“Children need people in order to become human”, he wrote. “It is primarily through observing, playing, and working with others older and younger than himself that a child discovers both what he can do and who he can become—that he develops both his ability and his identity…. Hence to relegate children to a world of their own is to deprive them of their humanity, and ourselves as well.” (Two Worlds of Childhood: U.S. and U.S.S.R., preface)
The civilizing effect of work and the life of work – not only on the person working but on all those sharing his or her life – was one of the casualties resulting from the segregation of society along generational lines which he saw all around him in the US in the ‘sixties and beyond. “One of the most significant effects of age-segregation in our society has been the isolation of children from the world of work. Whereas in the past children not only saw what their parents did for a living but even shared substantially in the task, many children nowadays have only a vague notion of the nature of the parent’s job, and have had little or no opportunity to observe the parent, or for that matter any other adult, when he is fully engaged in his work.” (Two Worlds of Childhood)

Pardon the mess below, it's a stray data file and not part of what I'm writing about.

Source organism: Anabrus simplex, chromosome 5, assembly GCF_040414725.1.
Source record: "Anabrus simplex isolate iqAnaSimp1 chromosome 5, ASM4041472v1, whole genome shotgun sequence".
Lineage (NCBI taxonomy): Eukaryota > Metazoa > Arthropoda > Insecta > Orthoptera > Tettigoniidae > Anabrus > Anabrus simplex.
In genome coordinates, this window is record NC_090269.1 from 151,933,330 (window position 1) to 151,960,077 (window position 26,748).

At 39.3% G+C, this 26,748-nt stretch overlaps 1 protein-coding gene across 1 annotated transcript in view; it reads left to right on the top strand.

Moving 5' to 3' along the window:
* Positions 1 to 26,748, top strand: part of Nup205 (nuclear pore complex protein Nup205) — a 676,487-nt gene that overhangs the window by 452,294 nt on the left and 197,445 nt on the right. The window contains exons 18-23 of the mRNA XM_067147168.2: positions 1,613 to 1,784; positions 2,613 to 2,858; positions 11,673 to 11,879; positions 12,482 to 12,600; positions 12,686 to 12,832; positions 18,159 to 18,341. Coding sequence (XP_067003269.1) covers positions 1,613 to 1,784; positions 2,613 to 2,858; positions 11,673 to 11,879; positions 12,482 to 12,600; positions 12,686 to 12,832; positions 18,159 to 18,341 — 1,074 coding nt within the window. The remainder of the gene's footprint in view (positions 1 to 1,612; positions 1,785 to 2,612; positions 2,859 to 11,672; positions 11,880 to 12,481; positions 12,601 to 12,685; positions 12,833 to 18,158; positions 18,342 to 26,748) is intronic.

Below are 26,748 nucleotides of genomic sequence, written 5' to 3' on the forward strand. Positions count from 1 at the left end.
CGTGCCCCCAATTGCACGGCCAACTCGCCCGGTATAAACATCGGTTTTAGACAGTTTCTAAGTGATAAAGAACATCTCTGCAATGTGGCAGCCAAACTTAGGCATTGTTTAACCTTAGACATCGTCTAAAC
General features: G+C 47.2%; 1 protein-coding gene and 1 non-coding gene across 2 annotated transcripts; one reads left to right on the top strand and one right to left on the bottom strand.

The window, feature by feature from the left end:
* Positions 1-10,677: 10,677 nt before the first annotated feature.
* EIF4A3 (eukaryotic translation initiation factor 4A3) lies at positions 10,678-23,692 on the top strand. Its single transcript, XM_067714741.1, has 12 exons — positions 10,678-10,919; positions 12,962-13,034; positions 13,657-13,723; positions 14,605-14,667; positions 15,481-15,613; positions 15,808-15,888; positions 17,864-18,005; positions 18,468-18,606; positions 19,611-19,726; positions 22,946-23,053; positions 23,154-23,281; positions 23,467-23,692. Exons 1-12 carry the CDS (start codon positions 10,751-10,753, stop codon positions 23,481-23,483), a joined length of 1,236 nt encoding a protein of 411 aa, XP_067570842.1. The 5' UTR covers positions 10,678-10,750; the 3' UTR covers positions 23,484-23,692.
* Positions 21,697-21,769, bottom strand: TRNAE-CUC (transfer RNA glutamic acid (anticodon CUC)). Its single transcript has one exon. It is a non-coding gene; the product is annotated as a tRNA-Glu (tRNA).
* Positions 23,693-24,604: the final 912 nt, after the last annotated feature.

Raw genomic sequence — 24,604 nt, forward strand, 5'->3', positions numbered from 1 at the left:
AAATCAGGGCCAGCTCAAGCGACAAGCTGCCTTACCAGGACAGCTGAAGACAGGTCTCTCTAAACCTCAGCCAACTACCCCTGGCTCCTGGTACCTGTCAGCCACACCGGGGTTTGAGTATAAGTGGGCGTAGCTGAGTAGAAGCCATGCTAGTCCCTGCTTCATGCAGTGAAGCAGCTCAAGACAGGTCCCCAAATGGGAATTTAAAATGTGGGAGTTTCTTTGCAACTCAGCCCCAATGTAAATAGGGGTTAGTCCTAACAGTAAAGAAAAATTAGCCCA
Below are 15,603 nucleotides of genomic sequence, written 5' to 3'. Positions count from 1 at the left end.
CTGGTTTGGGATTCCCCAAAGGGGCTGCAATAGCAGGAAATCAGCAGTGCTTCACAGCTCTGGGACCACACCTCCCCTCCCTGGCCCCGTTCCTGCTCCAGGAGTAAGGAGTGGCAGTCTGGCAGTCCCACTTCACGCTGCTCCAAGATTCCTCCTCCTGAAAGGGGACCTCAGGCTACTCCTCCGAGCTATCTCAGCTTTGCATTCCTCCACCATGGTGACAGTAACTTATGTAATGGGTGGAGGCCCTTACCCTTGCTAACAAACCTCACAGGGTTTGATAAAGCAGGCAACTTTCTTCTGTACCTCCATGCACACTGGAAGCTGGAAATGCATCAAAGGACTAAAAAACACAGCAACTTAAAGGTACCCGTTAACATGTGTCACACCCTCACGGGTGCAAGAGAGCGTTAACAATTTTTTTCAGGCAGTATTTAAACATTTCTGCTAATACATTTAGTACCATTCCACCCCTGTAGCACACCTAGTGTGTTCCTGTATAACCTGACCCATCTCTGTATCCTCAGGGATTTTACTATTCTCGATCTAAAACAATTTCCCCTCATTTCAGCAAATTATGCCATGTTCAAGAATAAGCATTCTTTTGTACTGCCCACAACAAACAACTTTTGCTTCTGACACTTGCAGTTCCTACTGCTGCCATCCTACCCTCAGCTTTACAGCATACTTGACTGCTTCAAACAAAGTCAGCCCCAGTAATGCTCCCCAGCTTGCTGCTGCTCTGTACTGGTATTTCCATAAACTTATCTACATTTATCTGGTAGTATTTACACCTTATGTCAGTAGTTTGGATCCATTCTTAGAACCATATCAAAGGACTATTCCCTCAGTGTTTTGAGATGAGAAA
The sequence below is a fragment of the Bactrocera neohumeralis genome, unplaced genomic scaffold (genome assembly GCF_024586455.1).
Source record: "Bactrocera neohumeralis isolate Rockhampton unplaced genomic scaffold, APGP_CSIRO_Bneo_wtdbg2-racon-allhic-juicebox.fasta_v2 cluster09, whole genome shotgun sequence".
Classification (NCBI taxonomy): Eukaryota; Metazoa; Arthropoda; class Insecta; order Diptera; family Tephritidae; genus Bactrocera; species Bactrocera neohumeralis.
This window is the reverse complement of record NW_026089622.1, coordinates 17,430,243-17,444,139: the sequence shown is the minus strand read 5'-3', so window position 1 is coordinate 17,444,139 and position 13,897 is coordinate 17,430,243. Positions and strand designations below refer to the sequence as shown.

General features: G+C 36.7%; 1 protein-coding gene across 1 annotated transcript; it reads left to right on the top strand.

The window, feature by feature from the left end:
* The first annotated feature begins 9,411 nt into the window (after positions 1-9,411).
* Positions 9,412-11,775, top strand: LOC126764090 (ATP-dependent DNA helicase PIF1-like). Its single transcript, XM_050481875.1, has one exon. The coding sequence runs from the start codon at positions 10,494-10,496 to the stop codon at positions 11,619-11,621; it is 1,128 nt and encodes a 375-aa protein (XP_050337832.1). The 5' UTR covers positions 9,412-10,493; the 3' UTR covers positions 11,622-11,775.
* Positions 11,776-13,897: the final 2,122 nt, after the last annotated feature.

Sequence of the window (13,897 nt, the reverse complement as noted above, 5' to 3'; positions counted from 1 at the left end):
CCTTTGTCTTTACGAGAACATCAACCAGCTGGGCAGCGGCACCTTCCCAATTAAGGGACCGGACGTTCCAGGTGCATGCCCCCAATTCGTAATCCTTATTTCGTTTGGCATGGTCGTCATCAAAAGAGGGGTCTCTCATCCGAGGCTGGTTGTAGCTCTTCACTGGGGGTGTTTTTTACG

This was for him one of the consequences of a merciless imposition by society of pressures and priorities that allow neither time nor place for meaningful activities and relations between children and adults, which downgrade the role of parents and the functions of parenthood, and which prevent the parent from doing things he wants to do as a guide, friend, and companion to his children.
In a 1977 paper for the Charles Stewart Mott Foundation Conference on Parent Education, “Who Needs Parent Education?”, he pointed out a central fallacy in American thinking which he saw as leading to our present predicament. This is essentially the thinking which is at the heart of all individualism.
“Witness the American ideal: the Self-Made Man”, he said. “But there is no such person. If we can stand on our own two feet, it is because others have raised us up. If, as adults, we can lay claim to competence and compassion, it only means that other human beings have been willing and enabled to commit their competence and compassion to us—through infancy, childhood, and adolescence, right up to this very moment.”